• JIE not an attempt at DISA domination, says DISA official – The Joint Information Environment ‘is to create a “single environment” and was instigated by Cyber Command head Gen. Keith Alexander’s conclusion that inconsistencies in information technology management made protecting military information technology from cyber attacks untenable[.]‘ This would create one environment to protect, and one foundation to secure. Via FierceGovernmentIT, more here.
  • Network security study reveals 26,000 undetected malware samples – “A two-month study has identified 26,000 unique malware samples that were completely undetected by existing anti-virus solutions.” This Palo Alto Networks study found that web-based malware is usually hidden for 20 days, as opposed to email-based malware. As well, “94 per cent of the undetected malware was delivered via web browsing or web proxies.” Via SC Magazine, more here.
  • Researchers identify targeted email attack distributing Android Trojan app – “Security researchers from antivirus vendor Kaspersky Lab have identified a targeted email attack against human rights and political activists that distributed a custom Android Trojan app with information-stealing capabilities.” This is the first reported such attack (using Android malware) to spearphish. It was successful, and we would be wise to expect more of this activity in the near future. Via ComputerWorld, more here.
  • Owens rewrites USPTO’s IT future – “Owens said the USPTO’s automated systems were built – in some cases – approximately 40 years ago and has been carried through various updates and upgrades, but is not in line with modern technology.” “Owens is using open source and agile development to rewrite the more than 200 automated systems the agency uses. Using mainly Red Hat’s CloudForms, Owens said USPTO would focus on bringing a better set of Internet technologies to the agency’s more than 11,000 employees.” Via FedScoop, more here.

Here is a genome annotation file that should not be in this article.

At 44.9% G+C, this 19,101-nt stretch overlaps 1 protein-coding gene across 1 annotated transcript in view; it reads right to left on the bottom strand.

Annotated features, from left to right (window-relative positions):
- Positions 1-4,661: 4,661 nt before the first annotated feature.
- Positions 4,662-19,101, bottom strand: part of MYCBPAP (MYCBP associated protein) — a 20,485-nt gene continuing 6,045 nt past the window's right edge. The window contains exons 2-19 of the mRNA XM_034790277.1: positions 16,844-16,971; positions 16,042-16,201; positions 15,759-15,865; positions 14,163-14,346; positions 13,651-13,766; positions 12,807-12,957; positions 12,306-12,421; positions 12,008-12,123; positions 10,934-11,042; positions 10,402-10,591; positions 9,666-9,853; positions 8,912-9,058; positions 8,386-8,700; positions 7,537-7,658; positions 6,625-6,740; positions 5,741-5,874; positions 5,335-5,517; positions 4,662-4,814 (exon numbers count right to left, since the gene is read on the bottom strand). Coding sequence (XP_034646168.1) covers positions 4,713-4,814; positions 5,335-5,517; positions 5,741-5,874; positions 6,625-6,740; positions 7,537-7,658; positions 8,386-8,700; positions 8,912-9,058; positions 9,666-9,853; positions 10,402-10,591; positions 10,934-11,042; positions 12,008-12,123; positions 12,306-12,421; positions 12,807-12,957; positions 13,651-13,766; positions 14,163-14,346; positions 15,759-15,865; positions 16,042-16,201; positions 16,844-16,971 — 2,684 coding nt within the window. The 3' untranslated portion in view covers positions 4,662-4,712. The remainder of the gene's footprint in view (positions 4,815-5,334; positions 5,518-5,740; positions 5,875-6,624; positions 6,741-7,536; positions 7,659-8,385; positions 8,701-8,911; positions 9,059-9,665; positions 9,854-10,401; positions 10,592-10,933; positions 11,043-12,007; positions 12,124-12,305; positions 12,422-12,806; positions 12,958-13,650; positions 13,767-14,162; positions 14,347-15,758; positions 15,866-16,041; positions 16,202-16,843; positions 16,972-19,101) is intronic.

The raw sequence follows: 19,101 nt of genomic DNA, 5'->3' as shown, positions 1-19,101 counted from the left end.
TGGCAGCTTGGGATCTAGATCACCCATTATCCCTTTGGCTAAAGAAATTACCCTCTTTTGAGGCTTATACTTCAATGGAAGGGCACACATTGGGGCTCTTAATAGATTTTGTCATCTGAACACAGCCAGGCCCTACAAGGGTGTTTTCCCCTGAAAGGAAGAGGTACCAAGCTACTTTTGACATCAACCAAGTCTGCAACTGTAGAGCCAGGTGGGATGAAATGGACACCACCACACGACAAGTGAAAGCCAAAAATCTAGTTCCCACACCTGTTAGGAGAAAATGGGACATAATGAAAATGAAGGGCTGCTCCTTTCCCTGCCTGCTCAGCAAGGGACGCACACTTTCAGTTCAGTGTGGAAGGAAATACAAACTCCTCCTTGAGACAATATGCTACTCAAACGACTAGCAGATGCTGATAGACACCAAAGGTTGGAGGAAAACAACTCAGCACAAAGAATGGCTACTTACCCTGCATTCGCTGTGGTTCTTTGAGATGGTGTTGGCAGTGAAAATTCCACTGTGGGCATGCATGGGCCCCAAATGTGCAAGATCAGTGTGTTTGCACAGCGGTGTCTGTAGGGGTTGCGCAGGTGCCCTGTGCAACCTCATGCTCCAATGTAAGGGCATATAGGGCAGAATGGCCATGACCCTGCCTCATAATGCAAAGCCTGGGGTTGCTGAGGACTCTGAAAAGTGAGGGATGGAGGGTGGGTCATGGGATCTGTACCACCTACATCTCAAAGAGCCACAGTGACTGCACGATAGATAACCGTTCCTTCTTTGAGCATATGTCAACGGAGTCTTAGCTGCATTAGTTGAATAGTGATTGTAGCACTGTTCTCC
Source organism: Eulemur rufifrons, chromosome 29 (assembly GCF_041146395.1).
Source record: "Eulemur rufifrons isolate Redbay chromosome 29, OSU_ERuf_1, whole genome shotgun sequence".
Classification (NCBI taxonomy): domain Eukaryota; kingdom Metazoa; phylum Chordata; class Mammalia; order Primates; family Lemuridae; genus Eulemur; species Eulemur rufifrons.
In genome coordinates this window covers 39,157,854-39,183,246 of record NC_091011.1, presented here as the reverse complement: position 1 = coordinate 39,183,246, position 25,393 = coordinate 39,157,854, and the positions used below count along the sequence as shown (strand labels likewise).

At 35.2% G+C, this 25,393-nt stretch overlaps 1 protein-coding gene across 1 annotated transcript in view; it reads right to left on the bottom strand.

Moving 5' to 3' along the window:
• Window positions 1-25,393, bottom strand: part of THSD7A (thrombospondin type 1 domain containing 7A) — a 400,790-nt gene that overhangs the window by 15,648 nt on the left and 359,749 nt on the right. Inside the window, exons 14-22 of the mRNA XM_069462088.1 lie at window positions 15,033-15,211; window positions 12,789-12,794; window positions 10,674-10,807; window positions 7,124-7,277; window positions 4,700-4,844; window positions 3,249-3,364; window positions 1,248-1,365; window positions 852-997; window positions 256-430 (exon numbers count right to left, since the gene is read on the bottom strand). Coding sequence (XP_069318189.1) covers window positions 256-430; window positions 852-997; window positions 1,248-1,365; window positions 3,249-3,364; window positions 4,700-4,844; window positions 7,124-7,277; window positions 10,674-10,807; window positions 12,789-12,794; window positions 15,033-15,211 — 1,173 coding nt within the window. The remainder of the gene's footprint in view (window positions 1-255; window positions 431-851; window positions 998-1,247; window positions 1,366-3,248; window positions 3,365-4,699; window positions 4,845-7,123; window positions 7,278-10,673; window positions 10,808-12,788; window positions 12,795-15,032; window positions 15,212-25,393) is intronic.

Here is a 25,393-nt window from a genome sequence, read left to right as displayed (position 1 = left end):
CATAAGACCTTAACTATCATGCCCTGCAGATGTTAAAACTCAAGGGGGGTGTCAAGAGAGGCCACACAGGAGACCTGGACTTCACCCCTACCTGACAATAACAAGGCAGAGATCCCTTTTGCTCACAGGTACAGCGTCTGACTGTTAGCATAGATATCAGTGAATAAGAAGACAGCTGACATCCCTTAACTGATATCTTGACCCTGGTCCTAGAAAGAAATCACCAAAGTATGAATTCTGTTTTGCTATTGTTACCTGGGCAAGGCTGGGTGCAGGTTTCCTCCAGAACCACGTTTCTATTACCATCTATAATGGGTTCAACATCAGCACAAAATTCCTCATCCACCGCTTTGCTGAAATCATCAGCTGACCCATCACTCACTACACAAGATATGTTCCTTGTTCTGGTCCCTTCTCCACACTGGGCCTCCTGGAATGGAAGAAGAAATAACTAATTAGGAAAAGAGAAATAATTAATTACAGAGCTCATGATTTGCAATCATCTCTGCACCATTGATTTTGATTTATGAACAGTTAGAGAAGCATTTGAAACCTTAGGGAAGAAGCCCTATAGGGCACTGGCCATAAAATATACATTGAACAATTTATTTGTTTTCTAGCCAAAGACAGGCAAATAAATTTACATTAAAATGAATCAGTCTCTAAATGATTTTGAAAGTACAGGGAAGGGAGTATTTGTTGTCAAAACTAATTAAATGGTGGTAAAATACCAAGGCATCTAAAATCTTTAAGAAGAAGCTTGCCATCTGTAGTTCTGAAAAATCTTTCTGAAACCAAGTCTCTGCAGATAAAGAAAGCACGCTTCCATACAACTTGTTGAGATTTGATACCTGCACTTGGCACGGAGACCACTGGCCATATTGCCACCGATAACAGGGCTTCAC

• Most Java-enabled browsers vulnerable to widespread Java exploits, Websense says – “Most browser installations use outdated versions of the Java plug-in that are vulnerable to at least one of several exploits currently used in popular Web attack toolkits, according to statistics published Monday by security vendor Websense.” Java has undergone a variety of issues lately, but people need to be sure to protect against the browsers and their vulnerabilities. Via ComputerWorld, more here.
  • OMB renews requirement for agencies to use shared service providers for financial systems – “The Office of Management and Budget says agencies should stop buying their own core financial management systems in favor of federal or commercial shared service providers, with changes in OMB policy to codify that requirement to come.” If agencies use these shared service providers they will realize both savings and efficiencies for the taxpayer. Via FierceGovernmentIT, more here.
 HHS launches internal innovation incubator, Owens rewrites USPTO’s IT future and more